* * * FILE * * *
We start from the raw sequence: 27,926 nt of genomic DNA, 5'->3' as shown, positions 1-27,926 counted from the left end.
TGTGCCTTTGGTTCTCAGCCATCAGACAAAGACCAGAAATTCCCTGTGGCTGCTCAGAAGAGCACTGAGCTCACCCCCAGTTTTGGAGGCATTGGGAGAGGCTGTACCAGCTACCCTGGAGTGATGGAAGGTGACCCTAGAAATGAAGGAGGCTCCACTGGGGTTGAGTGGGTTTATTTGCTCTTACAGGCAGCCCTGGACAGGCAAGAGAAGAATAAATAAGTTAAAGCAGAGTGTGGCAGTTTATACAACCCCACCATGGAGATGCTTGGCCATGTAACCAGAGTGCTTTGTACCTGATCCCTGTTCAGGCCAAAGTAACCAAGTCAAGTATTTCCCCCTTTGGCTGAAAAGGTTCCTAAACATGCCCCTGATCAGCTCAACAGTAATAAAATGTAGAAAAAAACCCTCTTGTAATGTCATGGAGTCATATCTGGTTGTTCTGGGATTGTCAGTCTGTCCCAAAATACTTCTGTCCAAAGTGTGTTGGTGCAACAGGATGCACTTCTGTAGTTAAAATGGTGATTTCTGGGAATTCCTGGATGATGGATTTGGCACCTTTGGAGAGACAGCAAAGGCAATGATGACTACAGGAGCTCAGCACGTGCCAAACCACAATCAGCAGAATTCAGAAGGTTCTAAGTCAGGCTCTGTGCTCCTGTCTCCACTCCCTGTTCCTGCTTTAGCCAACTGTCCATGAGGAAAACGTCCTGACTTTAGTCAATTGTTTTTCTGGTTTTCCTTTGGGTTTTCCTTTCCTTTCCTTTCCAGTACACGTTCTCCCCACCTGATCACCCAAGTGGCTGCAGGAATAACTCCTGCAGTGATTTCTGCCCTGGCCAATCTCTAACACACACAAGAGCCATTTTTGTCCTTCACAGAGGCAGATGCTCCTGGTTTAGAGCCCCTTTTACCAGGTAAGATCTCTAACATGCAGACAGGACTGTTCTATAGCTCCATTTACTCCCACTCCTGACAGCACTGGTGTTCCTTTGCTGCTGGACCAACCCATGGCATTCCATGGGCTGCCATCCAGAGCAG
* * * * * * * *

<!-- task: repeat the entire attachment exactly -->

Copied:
We start from the raw sequence: 27,926 nt of genomic DNA, 5'->3' as shown, positions 1-27,926 counted from the left end.
TGTGCCTTTGGTTCTCAGCCATCAGACAAAGACCAGAAATTCCCTGTGGCTGCTCAGAAGAGCACTGAGCTCACCCCCAGTTTTGGAGGCATTGGGAGAGGCTGTACCAGCTACCCTGGAGTGATGGAAGGTGACCCTAGAAATGAAGGAGGCTCCACTGGGGTTGAGTGGGTTTATTTGCTCTTACAGGCAGCCCTGGACAGGCAAGAGAAGAATAAATAAGTTAAAGCAGAGTGTGGCAGTTTATACAACCCCACCATGGAGATGCTTGGCCATGTAACCAGAGTGCTTTGTACCTGATCCCTGTTCAGGCCAAAGTAACCAAGTCAAGTATTTCCCCCTTTGGCTGAAAAGGTTCCTAAACATGCCCCTGATCAGCTCAACAGTAATAAAATGTAGAAAAAAACCCTCTTGTAATGTCATGGAGTCATATCTGGTTGTTCTGGGATTGTCAGTCTGTCCCAAAATACTTCTGTCCAAAGTGTGTTGGTGCAACAGGATGCACTTCTGTAGTTAAAATGGTGATTTCTGGGAATTCCTGGATGATGGATTTGGCACCTTTGGAGAGACAGCAAAGGCAATGATGACTACAGGAGCTCAGCACGTGCCAAACCACAATCAGCAGAATTCAGAAGGTTCTAAGTCAGGCTCTGTGCTCCTGTCTCCACTCCCTGTTCCTGCTTTAGCCAACTGTCCATGAGGAAAACGTCCTGACTTTAGTCAATTGTTTTTCTGGTTTTCCTTTGGGTTTTCCTTTCCTTTCCTTTCCAGTACACGTTCTCCCCACCTGATCACCCAAGTGGCTGCAGGAATAACTCCTGCAGTGATTTCTGCCCTGGCCAATCTCTAACACACACAAGAGCCATTTTTGTCCTTCACAGAGGCAGATGCTCCTGGTTTAGAGCCCCTTTTACCAGGTAAGATCTCTAACATGCAGACAGGACTGTTCTATAGCTCCATTTACTCCCACTCCTGACAGCACTGGTGTTCCTTTGCTGCTGGACCAACCCATGGCATTCCATGGGCTGCCATCCAGAGCAG